20 April 2009

EDC Knives: Cheap Chinese Clones

The subject of Chinese knives is not simple. You used to be able to dismiss knives from places like China, India and Pakistan out hand. Perhaps you still can the last two. It is, however, a fact that China and Taiwan have become the primary centers for knife manufacture, including excellent value blades from top brands.

I have in front of me, for example, a Spyderco Tenacious with a big “China” stamp on the tang. The full-flatground blade is made from 8Cr13MoV, which is a good Chinese steel, with excellent G10 scales, phosphor-bronze washers, skeletonized liners, lined lanyard hole, perfect lockup, and superb fit and finish. Everything you expect from a Spyderco, and for $35 (street). In times past, Spyderco only made their value Byrd line in China. But times are changing.

The Spyderco Tenacious: Chinese and affordable, but no cheap clone.

Likewise, I personally have found the new wave of Chinese slipjoint folders, with genuine bone handles, to be very impressive. I have one in my pocket right now. When I pop the blade, it “talks” (snaps) as well as a classic Case, but at one-quarter the cost.

Of course, loads of junk knives are also made in China, sometimes collectively called “cheap Chinese clones” (CCCs). Some CCCs are literal clones of expensive branded knives, from the $140 Benchmade Stryker (clone here) to the $30 Böker Subcom (clone here). Many more just borrow design elements from popular branded knives without copying them whole-cloth. These are not always generic products. Most bottom-feeding brands also do this shamelessly.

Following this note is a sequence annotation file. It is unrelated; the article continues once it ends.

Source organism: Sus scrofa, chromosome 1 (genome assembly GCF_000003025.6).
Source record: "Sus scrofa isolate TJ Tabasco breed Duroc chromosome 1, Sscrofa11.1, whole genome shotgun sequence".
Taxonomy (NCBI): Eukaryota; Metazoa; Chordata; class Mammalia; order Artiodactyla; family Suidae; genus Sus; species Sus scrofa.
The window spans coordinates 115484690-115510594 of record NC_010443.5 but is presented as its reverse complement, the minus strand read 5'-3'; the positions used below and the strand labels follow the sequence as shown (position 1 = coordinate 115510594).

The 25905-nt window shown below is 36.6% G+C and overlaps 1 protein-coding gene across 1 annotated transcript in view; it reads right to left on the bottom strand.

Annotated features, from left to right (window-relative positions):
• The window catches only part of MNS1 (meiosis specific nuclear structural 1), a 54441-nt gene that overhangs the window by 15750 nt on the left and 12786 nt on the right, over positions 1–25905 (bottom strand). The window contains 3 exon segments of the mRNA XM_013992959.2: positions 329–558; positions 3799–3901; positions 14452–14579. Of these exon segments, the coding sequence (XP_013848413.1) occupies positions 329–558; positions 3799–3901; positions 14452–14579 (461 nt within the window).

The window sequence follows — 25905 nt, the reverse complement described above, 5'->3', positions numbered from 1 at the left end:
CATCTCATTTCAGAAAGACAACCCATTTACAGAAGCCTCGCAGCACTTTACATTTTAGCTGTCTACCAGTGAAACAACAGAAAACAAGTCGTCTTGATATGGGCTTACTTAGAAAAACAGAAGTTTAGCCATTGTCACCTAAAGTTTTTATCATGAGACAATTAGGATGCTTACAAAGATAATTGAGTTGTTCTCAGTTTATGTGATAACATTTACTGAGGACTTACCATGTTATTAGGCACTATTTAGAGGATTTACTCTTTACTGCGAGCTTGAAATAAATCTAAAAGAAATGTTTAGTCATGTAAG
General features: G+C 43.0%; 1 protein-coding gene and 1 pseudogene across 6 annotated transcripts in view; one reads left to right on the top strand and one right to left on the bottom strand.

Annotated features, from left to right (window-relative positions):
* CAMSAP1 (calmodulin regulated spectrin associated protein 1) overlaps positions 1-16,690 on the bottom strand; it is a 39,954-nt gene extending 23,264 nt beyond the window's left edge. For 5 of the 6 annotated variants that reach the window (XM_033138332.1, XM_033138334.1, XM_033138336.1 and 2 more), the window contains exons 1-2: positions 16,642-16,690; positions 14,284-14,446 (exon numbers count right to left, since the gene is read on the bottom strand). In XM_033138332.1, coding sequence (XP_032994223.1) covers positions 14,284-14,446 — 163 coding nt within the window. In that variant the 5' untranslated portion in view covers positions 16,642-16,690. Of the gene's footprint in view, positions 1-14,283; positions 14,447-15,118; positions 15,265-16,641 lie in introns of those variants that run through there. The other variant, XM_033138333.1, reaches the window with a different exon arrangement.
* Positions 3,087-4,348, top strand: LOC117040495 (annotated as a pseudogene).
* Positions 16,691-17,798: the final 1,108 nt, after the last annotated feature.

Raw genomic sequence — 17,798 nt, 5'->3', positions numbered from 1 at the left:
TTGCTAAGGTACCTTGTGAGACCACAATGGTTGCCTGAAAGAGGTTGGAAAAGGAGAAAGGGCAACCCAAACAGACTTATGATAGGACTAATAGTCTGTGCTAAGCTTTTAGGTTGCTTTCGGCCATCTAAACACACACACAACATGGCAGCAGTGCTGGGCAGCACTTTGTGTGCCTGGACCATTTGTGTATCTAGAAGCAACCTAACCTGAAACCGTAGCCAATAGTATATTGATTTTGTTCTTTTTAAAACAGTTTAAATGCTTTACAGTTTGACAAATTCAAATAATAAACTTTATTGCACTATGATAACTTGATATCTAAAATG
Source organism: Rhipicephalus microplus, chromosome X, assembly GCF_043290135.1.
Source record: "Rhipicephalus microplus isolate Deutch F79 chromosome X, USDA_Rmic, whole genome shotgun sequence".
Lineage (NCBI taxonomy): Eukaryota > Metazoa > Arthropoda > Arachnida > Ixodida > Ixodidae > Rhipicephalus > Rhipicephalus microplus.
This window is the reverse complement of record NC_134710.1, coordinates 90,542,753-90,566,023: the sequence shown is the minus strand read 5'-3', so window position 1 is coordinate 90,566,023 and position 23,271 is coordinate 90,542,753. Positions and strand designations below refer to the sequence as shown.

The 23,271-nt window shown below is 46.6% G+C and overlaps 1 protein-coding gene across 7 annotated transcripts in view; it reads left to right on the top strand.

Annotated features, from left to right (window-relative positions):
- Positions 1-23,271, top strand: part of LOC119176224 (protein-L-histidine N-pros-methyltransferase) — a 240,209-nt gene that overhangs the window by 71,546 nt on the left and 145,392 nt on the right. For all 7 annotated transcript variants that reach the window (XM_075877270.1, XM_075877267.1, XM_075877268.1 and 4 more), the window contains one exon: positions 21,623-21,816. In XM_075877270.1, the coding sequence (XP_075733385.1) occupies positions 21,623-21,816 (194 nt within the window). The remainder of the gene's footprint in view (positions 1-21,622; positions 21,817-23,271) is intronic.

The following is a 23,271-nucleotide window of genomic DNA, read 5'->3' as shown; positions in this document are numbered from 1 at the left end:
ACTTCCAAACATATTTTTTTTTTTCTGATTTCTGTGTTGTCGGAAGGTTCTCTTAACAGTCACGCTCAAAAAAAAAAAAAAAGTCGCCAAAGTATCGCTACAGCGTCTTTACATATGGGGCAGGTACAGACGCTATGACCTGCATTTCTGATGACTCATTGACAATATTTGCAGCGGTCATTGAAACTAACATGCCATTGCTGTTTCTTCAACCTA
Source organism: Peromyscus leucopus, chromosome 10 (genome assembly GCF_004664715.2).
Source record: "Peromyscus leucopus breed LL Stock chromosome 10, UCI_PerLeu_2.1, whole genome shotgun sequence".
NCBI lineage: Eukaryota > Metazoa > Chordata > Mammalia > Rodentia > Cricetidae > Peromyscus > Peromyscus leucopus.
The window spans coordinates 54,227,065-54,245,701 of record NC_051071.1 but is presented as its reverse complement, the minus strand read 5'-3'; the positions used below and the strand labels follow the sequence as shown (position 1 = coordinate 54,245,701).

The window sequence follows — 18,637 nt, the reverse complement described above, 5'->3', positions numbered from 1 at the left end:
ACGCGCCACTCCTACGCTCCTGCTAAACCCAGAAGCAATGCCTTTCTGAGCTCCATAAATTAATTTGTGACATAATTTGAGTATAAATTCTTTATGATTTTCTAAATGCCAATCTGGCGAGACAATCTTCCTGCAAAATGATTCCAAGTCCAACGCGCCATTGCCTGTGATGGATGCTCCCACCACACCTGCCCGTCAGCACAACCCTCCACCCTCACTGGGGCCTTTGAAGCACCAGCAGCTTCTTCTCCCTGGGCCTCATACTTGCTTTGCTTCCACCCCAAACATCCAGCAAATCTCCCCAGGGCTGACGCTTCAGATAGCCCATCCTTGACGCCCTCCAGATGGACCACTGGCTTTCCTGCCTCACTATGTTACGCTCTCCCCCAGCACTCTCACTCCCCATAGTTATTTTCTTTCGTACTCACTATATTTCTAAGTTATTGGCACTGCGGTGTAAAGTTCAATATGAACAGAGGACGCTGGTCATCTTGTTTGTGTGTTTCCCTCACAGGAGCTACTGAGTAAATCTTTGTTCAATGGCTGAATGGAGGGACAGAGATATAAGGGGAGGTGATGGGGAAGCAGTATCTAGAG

Bad CCCs often look the look, but just don’t work right. I have a CCC in my desk at work that looks like a tactical knife, but is in fact a tail-lock slipjoint. That means you cannot open and close it one-handed, a basic feature of tacticals. Another CCC I own is a proper one-handed opener, or intended to be, but the proportions are just wrong. It would take a four-jointed thumb to open one-handed, and the clip screws constantly come loose, too.

But I bought a $10 CCC in Mexico that opens brilliantly. In fact, it's even spring assisted . Give the index flipper a nudge and the blade pops right out. It even looks good. But the build quality is terrible. The blade is very poor steel, the liner lock too thin, the blade lockup scary bad, and the pot-metal handle weighs a ton.

Same knife as my Mexican CCC, maybe a clone of my clone, found on eBay. This one is stamped "Duck USA," but most certainly made in China.

Many CCCs are of course made in the same factories as fine branded knives. They may use cheaper materials, but the build quality can still be very good. Both of the clones I link to above have received some surprisingly good reviews, and they are startlingly inexpensive.

In the end, I think country of origin indicates little about knife quality, by itself. It is true that most premium knives are made in the US or Europe, but I think that is partly because premium buyers demand it. I’m very comfortable buying a Chinese-made knife from a reputable brand. However, bottom-feeders and generics are hit and miss, and I’ve returned more than one. Caveat emptor.

Next up: American Slipjoint Folders

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